Crows are not only excellent toolmakers, it turns out they are absolute rock stars when it comes to creating complex tools. A new study has demonstrated that crows can imagine how to fashion together a complex tool from something they have never encountered before. And that is really something…
Here is your daily proof that animals are much cleverer than scientists used to think: crows have figured out to build a long stick by slotting together smaller sticks, in order to reach an inaccessible piece of food.
According to lead author Alex Kacelnik at the University of Oxford, this tells us something about how the crows think. “They have never seen this compound tool, but somehow they can predict its properties,” he told the BBC. “So they can predict what something that does not yet exist would do if they made it. Then they can make it and they can use it.”
Researcher presented eight New Caledonian crows with a box containing a piece of food. But the food was behind a door, which left only a narrow gap at the bottom. The food was too far inside the box for the crows to reach in with their beaks.
The team also gave the crows sticks, which were designed to join up: one was hollow, for another stick to be slotted inside. Four of the eight crows figured this out, built a long stick and retrieved the food. One of them went further and made sticks from up to four pieces.
The new study shows that these birds can create long-reaching tools out of short combinable parts — an astonishing mental feat. Assemblage of different components into novel functional and maneuverable tools has, until now, only been observed in apes, and anthropologists regard early human compound tool manufacture as a significant step in brain evolution. Children take several years before creating novel tools, probably because it requires anticipating properties of yet unseen objects. Such anticipation, or planning, is usually interpreted as involving creative mental modelling and executive functions.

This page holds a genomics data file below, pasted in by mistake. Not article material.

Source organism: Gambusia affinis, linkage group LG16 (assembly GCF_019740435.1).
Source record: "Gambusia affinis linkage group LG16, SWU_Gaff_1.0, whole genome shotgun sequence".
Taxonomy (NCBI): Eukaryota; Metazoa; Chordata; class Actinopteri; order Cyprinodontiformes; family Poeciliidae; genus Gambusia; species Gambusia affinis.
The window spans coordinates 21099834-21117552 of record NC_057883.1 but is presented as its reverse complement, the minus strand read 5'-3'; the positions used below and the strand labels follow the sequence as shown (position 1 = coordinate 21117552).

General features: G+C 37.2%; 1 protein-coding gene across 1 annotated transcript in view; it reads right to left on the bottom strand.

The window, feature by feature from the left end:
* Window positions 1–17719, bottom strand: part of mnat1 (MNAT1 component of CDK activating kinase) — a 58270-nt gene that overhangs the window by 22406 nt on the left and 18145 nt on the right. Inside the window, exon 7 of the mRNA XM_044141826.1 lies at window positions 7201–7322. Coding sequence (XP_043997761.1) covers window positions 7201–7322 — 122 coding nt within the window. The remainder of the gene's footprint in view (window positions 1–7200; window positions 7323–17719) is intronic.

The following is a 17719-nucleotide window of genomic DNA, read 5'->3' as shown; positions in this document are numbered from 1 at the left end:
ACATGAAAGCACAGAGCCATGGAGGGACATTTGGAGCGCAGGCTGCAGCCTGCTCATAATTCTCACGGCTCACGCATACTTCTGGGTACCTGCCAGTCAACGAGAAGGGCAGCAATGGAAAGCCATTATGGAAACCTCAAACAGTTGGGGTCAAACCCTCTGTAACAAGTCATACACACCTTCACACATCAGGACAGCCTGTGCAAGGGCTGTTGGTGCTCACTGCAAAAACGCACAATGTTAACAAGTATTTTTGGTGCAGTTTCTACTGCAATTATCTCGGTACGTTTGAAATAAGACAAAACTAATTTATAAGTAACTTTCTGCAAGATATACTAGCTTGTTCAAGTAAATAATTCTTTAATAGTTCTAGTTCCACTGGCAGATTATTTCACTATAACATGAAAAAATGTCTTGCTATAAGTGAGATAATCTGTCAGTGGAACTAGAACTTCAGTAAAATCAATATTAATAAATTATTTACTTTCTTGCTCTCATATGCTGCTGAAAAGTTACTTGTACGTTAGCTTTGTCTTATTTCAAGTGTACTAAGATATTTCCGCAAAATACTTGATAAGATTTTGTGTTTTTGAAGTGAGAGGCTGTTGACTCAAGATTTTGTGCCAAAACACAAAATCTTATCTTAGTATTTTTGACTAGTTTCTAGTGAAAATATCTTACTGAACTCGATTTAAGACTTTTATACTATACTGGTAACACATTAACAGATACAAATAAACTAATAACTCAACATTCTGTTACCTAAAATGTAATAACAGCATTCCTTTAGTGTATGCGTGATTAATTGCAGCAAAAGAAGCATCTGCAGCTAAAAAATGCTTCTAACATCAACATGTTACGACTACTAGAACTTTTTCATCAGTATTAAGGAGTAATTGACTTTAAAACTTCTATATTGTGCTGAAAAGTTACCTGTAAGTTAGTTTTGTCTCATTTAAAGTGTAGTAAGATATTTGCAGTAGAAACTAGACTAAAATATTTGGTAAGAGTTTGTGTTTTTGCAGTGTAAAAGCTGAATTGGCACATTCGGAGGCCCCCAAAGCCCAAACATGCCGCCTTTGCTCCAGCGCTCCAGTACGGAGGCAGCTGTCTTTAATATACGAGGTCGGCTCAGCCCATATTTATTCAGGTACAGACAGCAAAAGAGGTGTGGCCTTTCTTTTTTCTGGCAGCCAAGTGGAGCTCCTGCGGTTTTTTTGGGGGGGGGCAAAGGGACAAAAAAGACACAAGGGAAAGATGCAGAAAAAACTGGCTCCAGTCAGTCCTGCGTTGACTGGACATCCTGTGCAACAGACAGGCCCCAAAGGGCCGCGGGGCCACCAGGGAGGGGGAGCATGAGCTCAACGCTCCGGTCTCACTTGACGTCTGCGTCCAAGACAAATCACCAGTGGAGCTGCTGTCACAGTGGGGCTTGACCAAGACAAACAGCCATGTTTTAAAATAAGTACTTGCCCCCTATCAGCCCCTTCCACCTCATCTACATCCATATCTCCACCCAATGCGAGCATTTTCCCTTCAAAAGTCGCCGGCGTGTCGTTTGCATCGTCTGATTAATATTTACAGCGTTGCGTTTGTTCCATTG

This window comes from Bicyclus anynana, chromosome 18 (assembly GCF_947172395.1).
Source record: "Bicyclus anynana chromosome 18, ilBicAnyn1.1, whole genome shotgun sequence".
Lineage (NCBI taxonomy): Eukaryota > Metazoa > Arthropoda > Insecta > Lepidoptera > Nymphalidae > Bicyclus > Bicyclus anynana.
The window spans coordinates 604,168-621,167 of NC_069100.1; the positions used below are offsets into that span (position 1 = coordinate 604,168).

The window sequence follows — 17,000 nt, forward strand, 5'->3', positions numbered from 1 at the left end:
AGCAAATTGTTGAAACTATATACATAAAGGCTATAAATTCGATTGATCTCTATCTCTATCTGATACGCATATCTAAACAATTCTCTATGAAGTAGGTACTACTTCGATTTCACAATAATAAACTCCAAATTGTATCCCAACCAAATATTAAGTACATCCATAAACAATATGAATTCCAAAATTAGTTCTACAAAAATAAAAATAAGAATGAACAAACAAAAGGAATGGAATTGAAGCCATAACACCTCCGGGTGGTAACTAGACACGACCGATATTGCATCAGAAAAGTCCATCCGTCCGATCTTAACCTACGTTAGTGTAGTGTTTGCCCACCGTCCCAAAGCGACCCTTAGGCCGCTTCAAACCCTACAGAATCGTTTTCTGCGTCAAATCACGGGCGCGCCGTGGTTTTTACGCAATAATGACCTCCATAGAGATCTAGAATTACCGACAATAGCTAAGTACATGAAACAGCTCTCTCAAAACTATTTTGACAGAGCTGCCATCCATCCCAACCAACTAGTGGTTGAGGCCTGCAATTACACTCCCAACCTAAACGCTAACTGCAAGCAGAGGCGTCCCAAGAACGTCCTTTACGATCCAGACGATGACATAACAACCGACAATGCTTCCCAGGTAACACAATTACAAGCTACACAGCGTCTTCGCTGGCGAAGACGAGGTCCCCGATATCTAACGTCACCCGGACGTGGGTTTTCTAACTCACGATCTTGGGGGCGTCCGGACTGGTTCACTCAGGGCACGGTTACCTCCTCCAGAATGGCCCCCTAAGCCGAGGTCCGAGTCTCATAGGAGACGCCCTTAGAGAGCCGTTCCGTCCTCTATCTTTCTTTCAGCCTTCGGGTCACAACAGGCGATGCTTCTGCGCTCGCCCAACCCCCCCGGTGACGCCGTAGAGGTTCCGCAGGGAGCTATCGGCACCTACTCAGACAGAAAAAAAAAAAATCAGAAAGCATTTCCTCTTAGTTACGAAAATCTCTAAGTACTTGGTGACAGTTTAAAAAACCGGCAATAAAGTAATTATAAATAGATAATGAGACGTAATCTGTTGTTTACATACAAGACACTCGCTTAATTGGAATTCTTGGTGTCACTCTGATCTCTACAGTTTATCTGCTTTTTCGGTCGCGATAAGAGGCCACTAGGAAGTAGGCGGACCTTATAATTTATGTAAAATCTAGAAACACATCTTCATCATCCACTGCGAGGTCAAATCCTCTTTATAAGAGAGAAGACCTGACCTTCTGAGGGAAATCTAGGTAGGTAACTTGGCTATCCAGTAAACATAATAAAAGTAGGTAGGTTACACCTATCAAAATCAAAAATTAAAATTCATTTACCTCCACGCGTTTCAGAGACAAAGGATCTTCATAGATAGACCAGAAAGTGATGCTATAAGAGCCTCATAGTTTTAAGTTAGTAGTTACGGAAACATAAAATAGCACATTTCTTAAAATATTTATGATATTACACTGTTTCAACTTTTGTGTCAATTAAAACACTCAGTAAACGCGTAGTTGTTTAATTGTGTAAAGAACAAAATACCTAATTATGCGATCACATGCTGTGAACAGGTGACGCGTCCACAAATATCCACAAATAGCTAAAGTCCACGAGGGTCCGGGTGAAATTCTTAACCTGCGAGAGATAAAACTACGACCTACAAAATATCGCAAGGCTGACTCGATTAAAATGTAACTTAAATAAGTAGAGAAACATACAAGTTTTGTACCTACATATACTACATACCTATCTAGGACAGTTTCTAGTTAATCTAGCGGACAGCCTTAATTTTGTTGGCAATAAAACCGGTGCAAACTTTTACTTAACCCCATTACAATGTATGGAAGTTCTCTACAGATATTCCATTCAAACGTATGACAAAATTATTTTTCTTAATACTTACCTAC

The study demonstrates that this species of crow possess highly flexible abilities that allow them to solve complex problems involving anticipation of the properties of objects they have never seen.
“The finding is remarkable because the crows received no assistance or training in making these combinations, they figured it out by themselves.” -Dr. Auguste von Bayern, lead scientist, Max-Planck-Institute for Ornithology and University of Oxford
Read more about this study and other studies demonstrating how intelligent crows and other nonhuman animals are here and here.
Journal Reference: A. M. P. von Bayern, S. Danel, A. M. I. Auersperg, B. Mioduszewska, A. Kacelnik. Compound tool construction by New Caledonian crows. Scientific Reports, 2018; 8 (1) DOI: 10.1038/s41598-018-33458-z